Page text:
Monday, December 17, 2007

The Franklin Park Cave - Part II

Boston Daily Globe July 16, 1889

The Cave In Franklin Park.

Although the descriptions of the recently discovered cave in Franklin park are rather conflicting, there appears to be no doubt that it is a cavern of considerable dimensions, such as is exceedingly rare in this part of the country.

The rocks that underlie the surface of New England are not of the soft limestone formation in which caves abound, and it is only by the accidental falling together of two or more great rocks that one can be formed. This appears to be the case with the Franklin Park cave; it is non a cavity in a single rock, but is formed by several rocks which lie as if they had been promiscuously tumbled together by some convulsion of nature. The Globe reporter penetrated to a depth which he estimated at 75 feet, without reaching any limit. The relics that have been found within it show it to have been unquestionably inhabited at one time by Indians. The atmosphere within the cave is described as almost unbreathable.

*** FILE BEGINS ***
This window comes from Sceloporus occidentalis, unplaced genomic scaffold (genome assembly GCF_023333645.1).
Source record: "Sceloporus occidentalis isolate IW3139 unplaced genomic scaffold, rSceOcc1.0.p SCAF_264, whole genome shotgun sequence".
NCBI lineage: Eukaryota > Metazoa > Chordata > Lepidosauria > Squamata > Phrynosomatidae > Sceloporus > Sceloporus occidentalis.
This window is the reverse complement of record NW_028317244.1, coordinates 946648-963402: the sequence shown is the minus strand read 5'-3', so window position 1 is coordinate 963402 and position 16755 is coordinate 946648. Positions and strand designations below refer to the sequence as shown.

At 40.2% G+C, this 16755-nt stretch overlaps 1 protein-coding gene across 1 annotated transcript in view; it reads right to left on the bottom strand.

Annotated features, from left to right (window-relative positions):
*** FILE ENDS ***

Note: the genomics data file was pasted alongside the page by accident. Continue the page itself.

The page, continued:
This natural curiosity lies directly in the way of the new circuit drive, and it is reported to be the intention of the superintendent to have it blasted away. If the cave is anything like what has been described, we hope he will reconsider that intention. It would be well worth while to have the drive turn aside for the sake of preserving a work of nature which would make a valuable addition to the park's attractions. The path into the interior could be made smooth and convenient and the cave lighted and ventilated.

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